A lot of pop culture today – not all of it, but quite a bit – includes some sort of lore or another about becoming a werewolf changing one’s personality traits. Maybe it makes them more aggressive, maybe it gives them weird instincts and/or urges, or maybe it simply turns them into complete evil assholes. It varies.
So the question is, did becoming a werewolf ever force some kind of personality changes in folklore?
The answer, put simply, is… No.
In folklore, the personality of werewolves came in a few different packages…
The personality of werewolves didn’t change whatsoever. This is absolutely the most common, and I’d call it the easy answer to a question of whether or not their personalities change.
We didn’t know the werewolf before they became a werewolf, so we wouldn’t know if their personality changed at all (but generally they are normal, nice people, in either/both forms). This is common in some of my favorite stories, such as Bisclavret. Remember, werewolves were often noble knights, guardians, and/or werewolves were benevolent in general in folklore, up until the Early Modern period.
Occasionally, but in only a few stories, it’s implied that becoming a werewolf might give someone urges and/or a sort of bloodlust. This was meant as a trial to see if one can retain humanity while in the form of a beast. This is almost exclusively from legends related to Arcadia in ancient Greece.
Another important thing to note, though, is that werewolves do not lose their intelligence, or lose intelligence in any way, in either form. This is something I stress in a lot of my werewolf facts, I know, but there it is again! Werewolves are absolutely not mindless killing machines, unintelligent, or “evil.”
Berserkers are something else to potentially touch upon, as they fly into the berserk rages (and then there are stories about people like Kveldulf, who is one of my favorite werewolves; he is covered in my post on berserkers). That’s another topic entirely. Some more details on werewolves fully retaining their personality, intelligence, and memories can also be found here.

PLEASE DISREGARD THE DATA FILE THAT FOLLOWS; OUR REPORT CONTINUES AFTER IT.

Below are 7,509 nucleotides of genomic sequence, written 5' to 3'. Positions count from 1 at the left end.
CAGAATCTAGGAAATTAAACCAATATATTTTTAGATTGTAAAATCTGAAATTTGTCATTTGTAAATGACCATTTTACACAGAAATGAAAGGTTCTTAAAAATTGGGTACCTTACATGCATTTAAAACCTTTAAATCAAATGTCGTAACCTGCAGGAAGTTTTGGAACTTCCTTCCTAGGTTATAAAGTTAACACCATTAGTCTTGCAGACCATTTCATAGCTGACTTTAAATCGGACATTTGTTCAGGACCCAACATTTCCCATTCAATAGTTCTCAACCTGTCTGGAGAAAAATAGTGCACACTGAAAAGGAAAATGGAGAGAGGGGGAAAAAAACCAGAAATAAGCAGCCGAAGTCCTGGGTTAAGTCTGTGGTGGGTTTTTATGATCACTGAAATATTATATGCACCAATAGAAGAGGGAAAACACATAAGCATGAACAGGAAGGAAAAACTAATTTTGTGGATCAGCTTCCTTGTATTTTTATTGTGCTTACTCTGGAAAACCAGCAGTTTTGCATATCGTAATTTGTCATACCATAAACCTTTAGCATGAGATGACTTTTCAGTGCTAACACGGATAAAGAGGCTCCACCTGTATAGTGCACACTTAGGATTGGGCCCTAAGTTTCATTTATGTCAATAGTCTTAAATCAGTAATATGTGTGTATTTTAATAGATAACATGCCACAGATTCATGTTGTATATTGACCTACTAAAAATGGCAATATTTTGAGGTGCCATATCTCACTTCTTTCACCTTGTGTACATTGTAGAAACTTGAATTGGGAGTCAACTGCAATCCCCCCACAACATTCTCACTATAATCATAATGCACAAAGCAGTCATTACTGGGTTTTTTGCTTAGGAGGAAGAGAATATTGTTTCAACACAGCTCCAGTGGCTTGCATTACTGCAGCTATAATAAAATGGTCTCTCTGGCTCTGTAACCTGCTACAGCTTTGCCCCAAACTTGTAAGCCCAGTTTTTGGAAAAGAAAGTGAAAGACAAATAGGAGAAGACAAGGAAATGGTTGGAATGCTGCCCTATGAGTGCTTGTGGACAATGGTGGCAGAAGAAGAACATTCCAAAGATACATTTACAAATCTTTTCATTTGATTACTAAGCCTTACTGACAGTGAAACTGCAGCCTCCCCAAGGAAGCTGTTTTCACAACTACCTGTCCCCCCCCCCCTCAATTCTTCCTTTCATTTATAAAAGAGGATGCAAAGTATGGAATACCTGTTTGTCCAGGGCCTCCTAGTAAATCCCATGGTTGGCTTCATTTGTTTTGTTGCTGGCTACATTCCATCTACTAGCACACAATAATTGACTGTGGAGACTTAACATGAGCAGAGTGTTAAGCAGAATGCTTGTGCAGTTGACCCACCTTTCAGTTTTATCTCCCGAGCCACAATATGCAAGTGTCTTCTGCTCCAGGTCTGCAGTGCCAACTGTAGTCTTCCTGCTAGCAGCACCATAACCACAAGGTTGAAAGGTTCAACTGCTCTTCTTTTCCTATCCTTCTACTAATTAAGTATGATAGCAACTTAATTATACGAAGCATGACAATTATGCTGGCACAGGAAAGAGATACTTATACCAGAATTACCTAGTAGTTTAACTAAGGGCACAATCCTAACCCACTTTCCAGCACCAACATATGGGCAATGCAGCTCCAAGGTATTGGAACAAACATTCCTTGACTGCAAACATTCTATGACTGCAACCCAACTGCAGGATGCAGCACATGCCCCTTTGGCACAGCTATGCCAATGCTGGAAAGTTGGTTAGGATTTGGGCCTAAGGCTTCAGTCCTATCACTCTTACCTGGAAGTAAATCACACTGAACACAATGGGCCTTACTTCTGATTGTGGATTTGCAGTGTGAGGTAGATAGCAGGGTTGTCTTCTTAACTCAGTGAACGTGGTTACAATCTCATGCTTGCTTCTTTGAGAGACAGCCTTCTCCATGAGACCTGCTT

So the main takeaway here is that the concept of werewolves changing personalities and/or interests, etc., is essentially not a thing in folklore and is often blown ridiculously out of proportion in pop culture.
Don’t get me wrong – I can find some elements of it fun, personally, when used sparingly and not taken to an extreme. I covered that kind of thing (and my opinions on that stuff) more in this post.
But a lot of this whole “becoming a werewolf changes your personality/who you are as a person” is… not okay, in my opinion.
Firstly, we have a bad culprit, which is Dungeons & Dragons. Even now, the rules state that the instant someone becomes a werewolf, their alignment changes to Chaotic Evil. Most DMs I know are willing to skirt around this rule, and some of the video games I’ve played ignore it entirely – but it’s still technically there, and that really bothers me. A character can be a pure good beacon of righteousness and the instant they become a werewolf they have a complete and total shift of personality – in both forms – to pure chaotic evil. It’s ridiculous. Talk about turning werewolves into simple, mindless, throwaway evil tropes.
It happens in a lot of things. It even happened with sims’ personalities in the Sims 2. Like, really? Ugh.
At any rate, long story short? Werewolves in folklore weren’t like that.
Werewolves in folklore were people, too, and being a werewolf didn’t change them or their personality.
Not in human form, and their werewolf form wasn’t a brainless evil killing machine. And that sort of thing is something I’d personally love to see more in pop culture today.